I spent five days in the excellent company of military historian Jeremy Banning, following the progress of the Swansea Pals Battalion through the battlefields of WWI. I wanted to literally go where they went, stand where they stood, see the roads they marched along to the front, see where they fell. From Septenville to Rubembre. From Rubembre to Herissart...Franvillers on 3rd, Heilly... Heilly was the site of a large casualty clearing station, the wounded brought from the front by train, ambulance.... And up the rise is Heilly Station cemetery. Men were dying too fast for the gravediggers to keep up. Many graves are home to three bodies. I couldn't help wondering if the Pals saw, heard, smelled the chaos.
       There was no rest for the Pals at Heilly. Orders came that the 38th Div would relieve the 7th, and on they went to Fricourt. The Citadel. 5th July, 6th July. On the 7th July they were in the support trenches here, the final training - and suffered the loss of four officers, accidentally wounded whilst practising the throwing of percussion bombs. I wonder if they also knew that those in charge higher up had been sent home, following the failure of the first wave of attacks here?
Their objective, and ours, was this irregular patch of woodland, this nearest section called the Hammerhead, and the stretch running away to the left. It was attacked by the Welsh over 7th to 12th July 1916 - but the attacks before the Pals got there had not been a success.
       Jeremy and I stood on the ridge at Danzig Alley Cemetery, looking down on the village of Mametz, and the wood that bears the same name, over to our right in the gloaming. It was cold. The Swansea lads moved up to the front line, White Trench, on 8th July 1916. The attack was planned for the following day, as we ourselves would visit tomorrow. In the end, the attack was delayed by twenty four hours, and I can imagine the tension, as those who chanced a glimpse of the terrain looked across open ground to where it slipped away in a thirty foot 'cliff', down to the open wide space (now a series of open fields) they would have to cross to the trees, where the enemy was waiting.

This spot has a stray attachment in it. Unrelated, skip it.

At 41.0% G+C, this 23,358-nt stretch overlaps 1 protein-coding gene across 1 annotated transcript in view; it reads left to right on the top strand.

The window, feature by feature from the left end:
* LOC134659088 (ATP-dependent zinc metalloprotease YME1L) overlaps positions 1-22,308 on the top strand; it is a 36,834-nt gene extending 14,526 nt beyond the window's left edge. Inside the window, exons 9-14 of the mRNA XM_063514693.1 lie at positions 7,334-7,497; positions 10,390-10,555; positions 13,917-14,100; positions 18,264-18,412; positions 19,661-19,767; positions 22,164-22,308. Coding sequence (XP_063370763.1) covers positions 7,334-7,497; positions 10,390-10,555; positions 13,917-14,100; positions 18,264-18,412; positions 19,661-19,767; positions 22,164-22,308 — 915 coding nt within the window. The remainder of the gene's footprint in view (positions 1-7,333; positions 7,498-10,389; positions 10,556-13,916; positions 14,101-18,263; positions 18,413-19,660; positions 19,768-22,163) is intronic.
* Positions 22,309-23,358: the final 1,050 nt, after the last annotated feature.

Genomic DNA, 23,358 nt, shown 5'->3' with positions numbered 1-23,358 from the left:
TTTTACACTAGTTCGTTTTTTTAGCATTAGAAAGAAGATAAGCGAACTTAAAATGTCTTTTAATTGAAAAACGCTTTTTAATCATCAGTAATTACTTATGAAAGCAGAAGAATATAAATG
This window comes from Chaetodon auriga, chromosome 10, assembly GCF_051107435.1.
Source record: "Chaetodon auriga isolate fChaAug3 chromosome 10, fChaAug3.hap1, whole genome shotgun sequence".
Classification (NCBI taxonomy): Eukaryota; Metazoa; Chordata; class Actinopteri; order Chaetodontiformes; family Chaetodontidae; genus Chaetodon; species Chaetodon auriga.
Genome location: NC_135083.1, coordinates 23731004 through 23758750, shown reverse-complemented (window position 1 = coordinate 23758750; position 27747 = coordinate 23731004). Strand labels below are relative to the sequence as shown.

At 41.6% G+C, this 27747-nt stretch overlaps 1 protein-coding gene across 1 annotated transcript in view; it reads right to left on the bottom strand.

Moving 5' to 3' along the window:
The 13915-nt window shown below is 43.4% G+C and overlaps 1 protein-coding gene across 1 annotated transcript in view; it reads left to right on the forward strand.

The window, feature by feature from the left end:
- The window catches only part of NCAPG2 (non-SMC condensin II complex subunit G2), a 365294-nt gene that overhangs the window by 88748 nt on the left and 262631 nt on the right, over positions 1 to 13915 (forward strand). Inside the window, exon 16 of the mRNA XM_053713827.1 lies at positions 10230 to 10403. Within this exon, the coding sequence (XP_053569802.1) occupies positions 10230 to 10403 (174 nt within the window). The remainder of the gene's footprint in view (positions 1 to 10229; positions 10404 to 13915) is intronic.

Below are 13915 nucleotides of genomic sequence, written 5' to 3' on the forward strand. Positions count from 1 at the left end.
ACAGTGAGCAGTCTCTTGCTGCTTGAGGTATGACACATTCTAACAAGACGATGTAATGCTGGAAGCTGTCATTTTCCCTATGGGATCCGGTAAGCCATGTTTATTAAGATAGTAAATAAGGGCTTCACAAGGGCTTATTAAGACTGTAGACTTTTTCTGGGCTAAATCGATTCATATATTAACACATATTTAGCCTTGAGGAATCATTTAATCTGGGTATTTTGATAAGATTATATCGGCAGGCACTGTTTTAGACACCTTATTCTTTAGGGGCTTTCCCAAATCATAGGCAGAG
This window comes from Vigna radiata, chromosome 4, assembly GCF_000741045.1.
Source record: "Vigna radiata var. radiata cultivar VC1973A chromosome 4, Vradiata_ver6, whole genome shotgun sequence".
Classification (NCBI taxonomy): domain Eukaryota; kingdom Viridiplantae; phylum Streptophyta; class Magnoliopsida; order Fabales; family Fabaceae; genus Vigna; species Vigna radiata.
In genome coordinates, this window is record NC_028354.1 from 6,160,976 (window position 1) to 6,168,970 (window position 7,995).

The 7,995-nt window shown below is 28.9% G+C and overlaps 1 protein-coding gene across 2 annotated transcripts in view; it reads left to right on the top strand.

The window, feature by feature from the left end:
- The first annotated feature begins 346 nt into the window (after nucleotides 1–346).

This is from Wikipedia - inaccurate I think, plus ca change - I believe the fighting concentrated actually in the wood itself, but you get the idea:
The 10 July attack was on a larger scale than had been attempted earlier. Despite heavy casualties the fringe of the wood was soon reached and some bayonet fighting took place before the wood was entered and a number of German machine guns silenced. Fighting in the wood was fierce with the Germans giving ground stubbornly.
The 14th Welsh (Swansea) Battalion went into the attack with 676 men and after a day of hard fighting had lost almost 400 men killed or wounded before being relieved
Mametz Wood by Christopher Williams*

Today, the wood is privately owned, and there are man-traps deployed as it is used for hunting. We weren't meant to be there, and I was apprehensive - appropriately. We slipped and half-fell down the 30 ft 'cliff' from White Trench to the field, and after a few moments consolidation, walked fast straight ahead, taking care not to step on the crop. Reaching the edge of the wood, we did not go too far in.
      There are many hundreds of bodies still in Mametz Wood, in two mass graves, according to those who know. Their names are on the Thiepval Memorial to the Missing.
       This is from an account from Pte Sweeney, 1st Lincolnshire Regt.
"In Mametz Wood there are not hundreds of dead, but I should say thousands as it is very big. When we started attacking this wood the trees were so close as they possibly could be but you should see it now, you can see straight through it quite clearly."

Mametz Wood today. The firing pits and rough trenches can still be seen.
Over the five days, we stood in many cemeteries now tended by the Commonwealth War Graves Commission, marvelling at their beauty, their peace. The endless stories, if you listen to the breeze in the willows, the names, dates, inscriptions. The brilliant white of endless headstones against the green of the turf - the flowers from our little islands. Aubretia, tulips, Christmas Roses, Daffodils. But no cemetery was as beautiful as Mametz Wood with its wood anemones and early bluebells. And, where German machine-gunners and snipers had hung from their ropes high in the trees, where the Pals got caught in a bombardment by our own artillery, and where there was carnage - the low mist lifted to show a sky reaching almost to the ground, glimpsed between new trees where the wood was narrowest, several generations on from their splintered ancestors, growing up from a carpet of stars.

One of the bodies never found is that of the young runner, Watcyn Griffith, Private 26402 17th Bn., Royal Welsh Fusiliers. He was the younger brother of Wyn Griffith who wrote ' Up To Mametz Wood'. We went to find his name, at Thiepval. And we did. But he's there in the wood somewhere, with many of my Swansea Pals, who over the five days of my visit, I came to think of as 'my boys'. Is that daft? I doubt it. Most of them were younger than my own sons -and it felt good to be with them for a while.

*Mametz Wood by Christopher Williams is the property of Swansea University.